Bush Economic Hands Skittish On Obama Tax Deal: 'I'd Take Gridlock' Instead
WASHINGTON -- President Obama may not be able to shake the legacy of his predecessor's economic policies, succumbing to the "trap" they put in place with respect to tax cut policy, as former Bush political hands gleefully noted.
But among the economic advisers that staffed the pervious White House, the consensus on the deal that Obama cut to extend the current rates for at least two more years is decidedly mixed, if not somewhat sour.
Andrew Samwick, a Dartmouth professor who served as Chief Economist on the staff of the United States President's Council of Economic Advisors from July 2003 to July 2004, posted a little noticed column earlier this week under the less than subtle headline: "If This Is Working Together, I'll Take Gridlock."
In it, Samwick copped to finding himself with some strange bedfellows when it comes to his cynicism over the deal. "I am with [budget expert and former Clinton adviser] Stan [Collender] on this tax cut deal. And [the New York Times's] Paul Krugman, for that matter. I repeat my view that the Bush-era tax cuts should expire on schedule. The New York Times reports the two-year cost of this tax cut package at $900 billion. What is amazing is how little we have learned in three years."
For the $900 billion cost of keeping tax rates in place -- and extending other provisions elsewhere -- Samwick added, the country could have gone a long way towards, say, improving the $2.2 trillion gap in infrastructure repairs. In terms of getting the nation's fiscal house in order, that investment would have been wiser.
That, of course, is hardly the pitch coming from the Republican Party at this point in time, much of which has seemingly embraced the president's tax cut deal. But it should be noted that those who were involved in crafting the Bush tax cuts initially weren't exactly enamored with notion of keeping them in place. R. Glenn Hubbard, Dean, Columbia Business School and chair of the Council of Economic Advisers under Bush, called for their expiration after a two-year window -- the agreement that Obama has chosen by default. His office declined a request for comment on the deal struck this past week.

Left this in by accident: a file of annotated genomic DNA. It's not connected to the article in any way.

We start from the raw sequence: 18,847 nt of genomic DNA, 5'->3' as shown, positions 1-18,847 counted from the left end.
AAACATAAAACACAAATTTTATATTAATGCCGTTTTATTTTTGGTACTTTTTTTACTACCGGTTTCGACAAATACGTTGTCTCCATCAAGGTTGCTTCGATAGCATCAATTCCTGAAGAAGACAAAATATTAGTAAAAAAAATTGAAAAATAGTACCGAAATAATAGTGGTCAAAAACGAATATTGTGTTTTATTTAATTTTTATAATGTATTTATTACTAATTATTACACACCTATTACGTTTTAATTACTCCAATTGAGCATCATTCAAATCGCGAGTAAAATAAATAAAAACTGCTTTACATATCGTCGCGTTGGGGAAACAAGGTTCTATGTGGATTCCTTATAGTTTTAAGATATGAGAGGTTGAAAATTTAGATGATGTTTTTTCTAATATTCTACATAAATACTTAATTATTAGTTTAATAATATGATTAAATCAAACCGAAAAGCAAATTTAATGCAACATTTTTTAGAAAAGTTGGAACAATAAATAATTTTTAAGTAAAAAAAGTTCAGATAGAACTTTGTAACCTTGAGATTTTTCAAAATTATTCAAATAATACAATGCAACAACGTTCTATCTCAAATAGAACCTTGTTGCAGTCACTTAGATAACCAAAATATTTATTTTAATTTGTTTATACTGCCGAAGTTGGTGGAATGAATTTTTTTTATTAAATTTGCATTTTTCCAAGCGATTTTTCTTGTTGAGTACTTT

The more common refrain from Bush hands, it seems, is one of ambivalence about the arrangement between Obama and Republicans.
Alan Viard, a fellow at the conservative American Enterprise Institute who was a senior adviser on the CEA at the tail end of the second Bush tax cut package, said that it was
"hard for anyone to be enthusiastic about" the deal cut by Obama. There was enough in it "so that people have a hook to be positive," he added. But in trying to satisfy disparate ideological camps, the White House didn't affirm any clear economic objectives.
"What they have done here is try and come up with something for the short run and left the deficit issue unresolved in a serious way," Viard told the Huffington Post. "The bottom line -- that is what they did. If the goal is to provide a stimulus while the economy is weak, then there is a case to throw money at it, but to control deficits in the long run is needed as well.
"This clearly falls short of an ideal outcome. I don't know how this will or won't change the momentum for deficit reduction."
Others were a bit more bullish on the package. "It's a good deal," said David Frum, a speechwriter under Bush and an analyst on topics both political and economic. "I'm glad to see a payroll tax measure included, and hope parties can work as positively together when it comes time to balance budget as recovery takes hold. I object to the [idea that there is] 'something to annoy everybody,' because the unemployment extension is also positive and welcome."
The economics of the tax cut package are, indeed, a bit more muddied than the politics. And for self-professed deficit hawks who reside in the world of academia, there is not all that much willingness to get twisted into rhetorical pretzels trying to justify an additional $900 billion in unpaid for spending.
And yet, for the political practitioners -- certainly those from the Bush years -- there is little effort needed to advance the idea that Obama is continuing his predecessor's practices.
"The fact that these have been identified as right policies by an administration that has [had] a knee-jerk response that if Bush promulgated it, we have to be against it -- it's a recognition of how sound these policies are and how necessary they are," Karl Rove told Politico.